The design is purposely hidden underneath the copper sheet so you can't see what I am planning.
 Hopefully soon, I will let you know the progress of the other ladies. I am excited to see what they are up to.  Ciao for now!



Tuesday, February 17, 2015

What Would Happen?

So what would happen if you gave eight very unique designers the same exact beads to work with?   We are about to find out!  One of our Creative Circle Ambassadors, Dawn Doucette, came up with the idea and hand-picked our supplies for us and a great job she did too.


We have been issued a challenge to create unique items using the same pieces. Okay...sounds fun.  Reveal date will be on March 30th.   We can do whatever we want using the materials given and adding in our own findings, beads, chains, etc. that make us happy. 

I do plan to blog along the way as I brainstorm as to what to create.

Below I have grouped our ladies into "teams.  Most of them have been grouped together by their styles and techniques.  The last grouping is of the last two remaining original Creative Circle Ambassadors.

 THE DESIGNERS

The Glamazons:   It's all about the bling with these two.  The more sparkly, the better for them.  They can move between sharp, edgy, on trend designs to laid back girl next door styling.  They know how to bring the punch to their designs.


Allison Cooling - young, innovative, edgy designer of Quiet Lion Creation, skilled photographer, graphic designer, blogger

After obsessively scanning through Vogue and other fashion magazines, she became inspired by the designer jewelry that filled the pages. Wanting to replicate the look and feel of those designs; she found that after a few experiments, it was easy to do.

Allison aims to show the world that making cool, hip, and beautiful jewelry is fun, regardless of skill level. Her blog is devoted to DIY jewelry using all types of techniques and materials. Occasionally, Allison posts tutorials for men's jewelry, accessory DIYs, nail design DIYs, recipes and art inspirations.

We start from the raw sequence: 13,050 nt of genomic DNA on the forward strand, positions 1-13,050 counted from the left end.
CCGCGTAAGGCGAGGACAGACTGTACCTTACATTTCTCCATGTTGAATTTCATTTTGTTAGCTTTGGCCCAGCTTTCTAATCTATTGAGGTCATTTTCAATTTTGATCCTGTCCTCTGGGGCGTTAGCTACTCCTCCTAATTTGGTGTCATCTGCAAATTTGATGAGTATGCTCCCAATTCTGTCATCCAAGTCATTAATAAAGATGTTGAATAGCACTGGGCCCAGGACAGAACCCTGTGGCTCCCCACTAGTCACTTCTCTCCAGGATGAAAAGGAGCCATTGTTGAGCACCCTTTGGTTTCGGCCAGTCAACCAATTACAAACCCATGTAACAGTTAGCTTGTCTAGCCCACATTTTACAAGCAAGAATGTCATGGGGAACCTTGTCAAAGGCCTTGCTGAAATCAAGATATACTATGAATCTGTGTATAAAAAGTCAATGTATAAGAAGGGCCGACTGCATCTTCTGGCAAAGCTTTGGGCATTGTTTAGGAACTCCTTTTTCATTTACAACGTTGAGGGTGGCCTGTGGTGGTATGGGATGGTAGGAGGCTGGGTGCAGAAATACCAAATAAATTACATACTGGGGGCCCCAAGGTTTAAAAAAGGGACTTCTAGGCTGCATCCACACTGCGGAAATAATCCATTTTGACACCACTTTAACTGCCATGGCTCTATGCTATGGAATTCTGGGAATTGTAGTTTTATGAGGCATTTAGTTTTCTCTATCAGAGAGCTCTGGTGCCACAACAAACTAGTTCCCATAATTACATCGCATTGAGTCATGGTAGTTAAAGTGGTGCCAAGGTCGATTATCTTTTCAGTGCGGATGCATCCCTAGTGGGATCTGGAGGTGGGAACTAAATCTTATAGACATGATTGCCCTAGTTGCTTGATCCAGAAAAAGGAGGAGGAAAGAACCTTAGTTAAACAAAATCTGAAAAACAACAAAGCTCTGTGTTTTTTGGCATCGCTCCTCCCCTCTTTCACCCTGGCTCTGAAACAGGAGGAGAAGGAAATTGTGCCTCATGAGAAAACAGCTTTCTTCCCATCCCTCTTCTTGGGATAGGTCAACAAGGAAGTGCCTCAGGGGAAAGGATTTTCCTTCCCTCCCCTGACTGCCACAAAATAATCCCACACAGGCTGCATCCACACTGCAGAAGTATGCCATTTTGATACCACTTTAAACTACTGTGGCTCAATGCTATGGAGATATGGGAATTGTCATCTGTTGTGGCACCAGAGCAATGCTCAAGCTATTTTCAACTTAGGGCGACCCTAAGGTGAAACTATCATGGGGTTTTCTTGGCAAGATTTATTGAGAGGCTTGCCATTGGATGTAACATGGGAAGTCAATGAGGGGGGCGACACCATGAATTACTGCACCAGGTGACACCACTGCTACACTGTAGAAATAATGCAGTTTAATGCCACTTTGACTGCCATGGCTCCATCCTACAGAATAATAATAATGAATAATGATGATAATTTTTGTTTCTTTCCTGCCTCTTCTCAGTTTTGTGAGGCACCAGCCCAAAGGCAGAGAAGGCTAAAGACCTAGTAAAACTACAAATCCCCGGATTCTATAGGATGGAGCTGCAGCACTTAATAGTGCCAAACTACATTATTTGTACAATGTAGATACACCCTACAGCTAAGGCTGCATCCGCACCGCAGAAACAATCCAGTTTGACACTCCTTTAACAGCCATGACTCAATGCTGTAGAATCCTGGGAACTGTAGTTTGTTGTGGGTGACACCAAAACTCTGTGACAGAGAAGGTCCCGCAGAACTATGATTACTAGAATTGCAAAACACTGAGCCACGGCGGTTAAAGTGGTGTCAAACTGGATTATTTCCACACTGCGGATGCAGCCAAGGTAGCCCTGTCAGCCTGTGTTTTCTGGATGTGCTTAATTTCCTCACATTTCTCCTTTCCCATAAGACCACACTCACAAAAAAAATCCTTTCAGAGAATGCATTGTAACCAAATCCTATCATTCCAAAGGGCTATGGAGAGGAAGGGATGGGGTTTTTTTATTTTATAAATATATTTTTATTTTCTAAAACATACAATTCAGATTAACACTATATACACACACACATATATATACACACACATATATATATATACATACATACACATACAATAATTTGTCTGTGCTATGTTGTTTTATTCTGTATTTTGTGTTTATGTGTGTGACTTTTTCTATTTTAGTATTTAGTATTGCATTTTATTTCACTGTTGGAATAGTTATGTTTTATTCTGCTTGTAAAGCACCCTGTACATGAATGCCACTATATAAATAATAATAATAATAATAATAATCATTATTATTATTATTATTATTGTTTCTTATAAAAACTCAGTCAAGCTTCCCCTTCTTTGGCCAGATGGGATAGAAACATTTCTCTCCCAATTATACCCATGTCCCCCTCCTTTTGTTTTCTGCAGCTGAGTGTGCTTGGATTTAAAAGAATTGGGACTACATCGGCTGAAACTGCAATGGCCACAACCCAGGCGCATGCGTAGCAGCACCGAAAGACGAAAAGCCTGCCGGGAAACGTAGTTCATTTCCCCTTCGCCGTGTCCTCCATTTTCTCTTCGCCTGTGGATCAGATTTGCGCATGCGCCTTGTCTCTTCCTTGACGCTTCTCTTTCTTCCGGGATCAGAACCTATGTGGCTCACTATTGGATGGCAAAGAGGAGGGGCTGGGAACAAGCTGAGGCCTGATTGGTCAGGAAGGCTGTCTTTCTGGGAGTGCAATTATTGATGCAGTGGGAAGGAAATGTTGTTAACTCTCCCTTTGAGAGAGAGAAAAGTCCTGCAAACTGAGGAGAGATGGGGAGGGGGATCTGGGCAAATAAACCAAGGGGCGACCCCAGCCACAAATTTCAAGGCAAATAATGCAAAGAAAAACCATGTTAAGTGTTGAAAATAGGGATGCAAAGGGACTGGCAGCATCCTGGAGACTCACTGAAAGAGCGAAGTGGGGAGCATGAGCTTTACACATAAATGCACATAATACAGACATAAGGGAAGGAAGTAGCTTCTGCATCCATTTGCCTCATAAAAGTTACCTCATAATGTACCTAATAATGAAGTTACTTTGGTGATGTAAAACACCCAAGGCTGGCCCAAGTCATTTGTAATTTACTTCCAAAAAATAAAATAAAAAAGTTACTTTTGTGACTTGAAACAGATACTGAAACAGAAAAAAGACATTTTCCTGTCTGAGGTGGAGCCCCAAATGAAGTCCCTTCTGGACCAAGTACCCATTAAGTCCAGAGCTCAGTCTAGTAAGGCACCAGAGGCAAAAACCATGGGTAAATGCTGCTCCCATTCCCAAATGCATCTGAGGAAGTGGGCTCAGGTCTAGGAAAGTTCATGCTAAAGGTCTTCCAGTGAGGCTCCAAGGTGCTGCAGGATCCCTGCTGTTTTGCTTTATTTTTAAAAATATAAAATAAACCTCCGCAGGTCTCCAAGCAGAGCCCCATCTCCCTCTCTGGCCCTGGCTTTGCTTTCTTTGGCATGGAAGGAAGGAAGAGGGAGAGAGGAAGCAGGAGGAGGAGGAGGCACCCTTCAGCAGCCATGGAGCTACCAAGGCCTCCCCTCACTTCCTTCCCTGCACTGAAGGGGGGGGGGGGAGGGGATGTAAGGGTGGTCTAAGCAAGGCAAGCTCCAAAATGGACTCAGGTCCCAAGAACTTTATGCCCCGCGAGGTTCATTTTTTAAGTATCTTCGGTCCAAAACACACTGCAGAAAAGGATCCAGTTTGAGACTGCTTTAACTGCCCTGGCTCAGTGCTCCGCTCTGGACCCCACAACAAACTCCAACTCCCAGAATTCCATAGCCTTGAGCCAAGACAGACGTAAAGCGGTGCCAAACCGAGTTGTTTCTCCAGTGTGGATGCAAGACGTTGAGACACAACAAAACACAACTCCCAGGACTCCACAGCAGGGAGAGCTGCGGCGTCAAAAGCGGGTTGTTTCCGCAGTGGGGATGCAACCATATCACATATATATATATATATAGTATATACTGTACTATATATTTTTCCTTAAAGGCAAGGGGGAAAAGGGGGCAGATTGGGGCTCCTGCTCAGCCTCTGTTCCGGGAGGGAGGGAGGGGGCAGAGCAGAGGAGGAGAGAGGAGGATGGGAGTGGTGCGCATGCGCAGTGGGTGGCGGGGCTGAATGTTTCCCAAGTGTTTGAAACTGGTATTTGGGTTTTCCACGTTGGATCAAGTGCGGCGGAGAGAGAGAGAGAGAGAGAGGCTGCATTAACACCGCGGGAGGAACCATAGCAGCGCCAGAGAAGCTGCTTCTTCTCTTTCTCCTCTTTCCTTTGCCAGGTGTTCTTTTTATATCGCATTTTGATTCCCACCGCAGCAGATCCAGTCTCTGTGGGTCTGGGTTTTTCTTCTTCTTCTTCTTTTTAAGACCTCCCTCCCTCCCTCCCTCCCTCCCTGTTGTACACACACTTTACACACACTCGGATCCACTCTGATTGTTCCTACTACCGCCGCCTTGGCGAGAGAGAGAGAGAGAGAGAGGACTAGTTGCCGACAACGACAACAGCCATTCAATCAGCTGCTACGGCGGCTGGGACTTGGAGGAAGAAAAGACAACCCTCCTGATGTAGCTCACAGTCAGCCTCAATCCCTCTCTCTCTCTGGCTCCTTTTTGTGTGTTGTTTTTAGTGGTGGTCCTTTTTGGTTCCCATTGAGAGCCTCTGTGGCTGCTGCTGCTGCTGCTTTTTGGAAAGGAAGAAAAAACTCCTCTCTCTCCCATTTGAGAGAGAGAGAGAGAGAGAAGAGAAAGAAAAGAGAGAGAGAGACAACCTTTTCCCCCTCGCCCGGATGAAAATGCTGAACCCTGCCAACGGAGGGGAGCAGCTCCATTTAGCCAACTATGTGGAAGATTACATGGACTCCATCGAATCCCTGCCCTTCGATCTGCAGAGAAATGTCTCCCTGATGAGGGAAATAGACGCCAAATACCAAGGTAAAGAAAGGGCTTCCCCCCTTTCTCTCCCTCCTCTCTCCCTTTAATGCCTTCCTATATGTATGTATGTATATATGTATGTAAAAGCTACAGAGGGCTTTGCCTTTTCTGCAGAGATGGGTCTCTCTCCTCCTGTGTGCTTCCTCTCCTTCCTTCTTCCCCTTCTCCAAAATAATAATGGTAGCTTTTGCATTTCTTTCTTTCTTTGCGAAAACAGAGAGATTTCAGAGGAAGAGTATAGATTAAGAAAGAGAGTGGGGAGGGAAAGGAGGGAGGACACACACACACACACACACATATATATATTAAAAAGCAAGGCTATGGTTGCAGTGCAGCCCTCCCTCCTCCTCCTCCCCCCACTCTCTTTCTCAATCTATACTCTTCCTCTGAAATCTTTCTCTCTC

Rebecca Grafton Utermohlen - young, feisty, vibrant, leans more towards the sparkles and glitter, DIY jewelry fanatic, marathon runner, dedicated blogger

Rebecca started making jewelry as a 12-year-old kid who was bored one summer and needed a hobby. As the years have passed, jewelry making became more than just a hobby; it developed into a true passion. Rebecca dabbles in all types of different crafts, but jewelry making remains her favorite.




The Romantics:  These ladies always seem to have that old world charm in their designs.  Romance exudes from all they create. They are laid back, calm people who love the world around them.


Dawn Doucette -Victorian influenced, one of a kind designs, attention to the most intricate details, created works of art that become family heirlooms.

Dawn has been designing jewelry since she was a little girl. What began as loomed friendship bracelets evolved into a business of creating couture jewelry; Bella Amore Legacy Jewelry. Dawn works with gemstones, crystals, pearls and seed beads to create one-of-a-kind statement pieces. Her designs have been published in Beadwork Magazine; winning design contests and modeled by distinguished public speakers.


Molly Moore Alexander - wire and mixed media artist, blogger

Molly is a self-taught jewelry, mixed-media and mosaic artist, and is the owner and designer of Miss Molly’s Designs. Here jewelry designs have been published in such publications as Bead Trends, Belle Armoire Jewelry, Jewellery Magazine and Jewelry Affaire, and can be found in public and private collections around the world.